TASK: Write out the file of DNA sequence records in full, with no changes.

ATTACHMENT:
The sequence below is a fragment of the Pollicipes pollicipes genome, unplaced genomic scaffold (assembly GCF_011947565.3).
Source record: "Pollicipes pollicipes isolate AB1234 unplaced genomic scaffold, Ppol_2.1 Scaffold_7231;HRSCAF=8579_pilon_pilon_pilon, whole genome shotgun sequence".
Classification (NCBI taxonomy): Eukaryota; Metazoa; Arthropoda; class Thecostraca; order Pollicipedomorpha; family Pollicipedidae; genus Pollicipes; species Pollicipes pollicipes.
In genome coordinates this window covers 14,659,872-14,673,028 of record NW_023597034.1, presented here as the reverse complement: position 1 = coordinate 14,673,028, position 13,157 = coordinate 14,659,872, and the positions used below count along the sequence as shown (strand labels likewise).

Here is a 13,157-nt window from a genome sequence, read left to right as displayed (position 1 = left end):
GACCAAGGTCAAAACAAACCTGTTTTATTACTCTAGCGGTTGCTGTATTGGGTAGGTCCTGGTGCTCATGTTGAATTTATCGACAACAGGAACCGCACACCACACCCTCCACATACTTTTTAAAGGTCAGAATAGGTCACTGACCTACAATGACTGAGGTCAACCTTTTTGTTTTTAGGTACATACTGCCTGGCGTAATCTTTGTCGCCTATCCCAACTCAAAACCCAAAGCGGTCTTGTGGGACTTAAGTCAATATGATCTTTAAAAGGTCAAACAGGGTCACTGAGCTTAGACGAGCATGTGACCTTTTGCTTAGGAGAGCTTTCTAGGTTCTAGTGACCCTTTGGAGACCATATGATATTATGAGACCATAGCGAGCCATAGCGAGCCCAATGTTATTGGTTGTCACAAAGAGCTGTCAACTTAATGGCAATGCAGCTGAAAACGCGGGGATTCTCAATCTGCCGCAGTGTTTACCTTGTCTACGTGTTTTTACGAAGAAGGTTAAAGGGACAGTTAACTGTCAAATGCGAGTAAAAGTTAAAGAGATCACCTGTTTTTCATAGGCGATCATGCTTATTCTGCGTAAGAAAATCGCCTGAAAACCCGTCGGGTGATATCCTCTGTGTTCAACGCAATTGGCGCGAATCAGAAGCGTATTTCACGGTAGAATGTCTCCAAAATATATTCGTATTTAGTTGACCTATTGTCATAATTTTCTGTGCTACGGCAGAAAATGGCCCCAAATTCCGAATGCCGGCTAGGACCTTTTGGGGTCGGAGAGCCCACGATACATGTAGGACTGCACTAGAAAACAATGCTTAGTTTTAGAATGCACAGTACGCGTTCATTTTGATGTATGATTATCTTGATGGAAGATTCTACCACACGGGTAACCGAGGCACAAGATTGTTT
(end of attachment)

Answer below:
The sequence below is a fragment of the Pollicipes pollicipes genome, unplaced genomic scaffold (assembly GCF_011947565.3).
Source record: "Pollicipes pollicipes isolate AB1234 unplaced genomic scaffold, Ppol_2.1 Scaffold_7231;HRSCAF=8579_pilon_pilon_pilon, whole genome shotgun sequence".
Classification (NCBI taxonomy): Eukaryota; Metazoa; Arthropoda; class Thecostraca; order Pollicipedomorpha; family Pollicipedidae; genus Pollicipes; species Pollicipes pollicipes.
In genome coordinates this window covers 14,659,872-14,673,028 of record NW_023597034.1, presented here as the reverse complement: position 1 = coordinate 14,673,028, position 13,157 = coordinate 14,659,872, and the positions used below count along the sequence as shown (strand labels likewise).

Here is a 13,157-nt window from a genome sequence, read left to right as displayed (position 1 = left end):
GACCAAGGTCAAAACAAACCTGTTTTATTACTCTAGCGGTTGCTGTATTGGGTAGGTCCTGGTGCTCATGTTGAATTTATCGACAACAGGAACCGCACACCACACCCTCCACATACTTTTTAAAGGTCAGAATAGGTCACTGACCTACAATGACTGAGGTCAACCTTTTTGTTTTTAGGTACATACTGCCTGGCGTAATCTTTGTCGCCTATCCCAACTCAAAACCCAAAGCGGTCTTGTGGGACTTAAGTCAATATGATCTTTAAAAGGTCAAACAGGGTCACTGAGCTTAGACGAGCATGTGACCTTTTGCTTAGGAGAGCTTTCTAGGTTCTAGTGACCCTTTGGAGACCATATGATATTATGAGACCATAGCGAGCCATAGCGAGCCCAATGTTATTGGTTGTCACAAAGAGCTGTCAACTTAATGGCAATGCAGCTGAAAACGCGGGGATTCTCAATCTGCCGCAGTGTTTACCTTGTCTACGTGTTTTTACGAAGAAGGTTAAAGGGACAGTTAACTGTCAAATGCGAGTAAAAGTTAAAGAGATCACCTGTTTTTCATAGGCGATCATGCTTATTCTGCGTAAGAAAATCGCCTGAAAACCCGTCGGGTGATATCCTCTGTGTTCAACGCAATTGGCGCGAATCAGAAGCGTATTTCACGGTAGAATGTCTCCAAAATATATTCGTATTTAGTTGACCTATTGTCATAATTTTCTGTGCTACGGCAGAAAATGGCCCCAAATTCCGAATGCCGGCTAGGACCTTTTGGGGTCGGAGAGCCCACGATACATGTAGGACTGCACTAGAAAACAATGCTTAGTTTTAGAATGCACAGTACGCGTTCATTTTGATGTATGATTATCTTGATGGAAGATTCTACCACACGGGTAACCGAGGCACAAGATTGTTT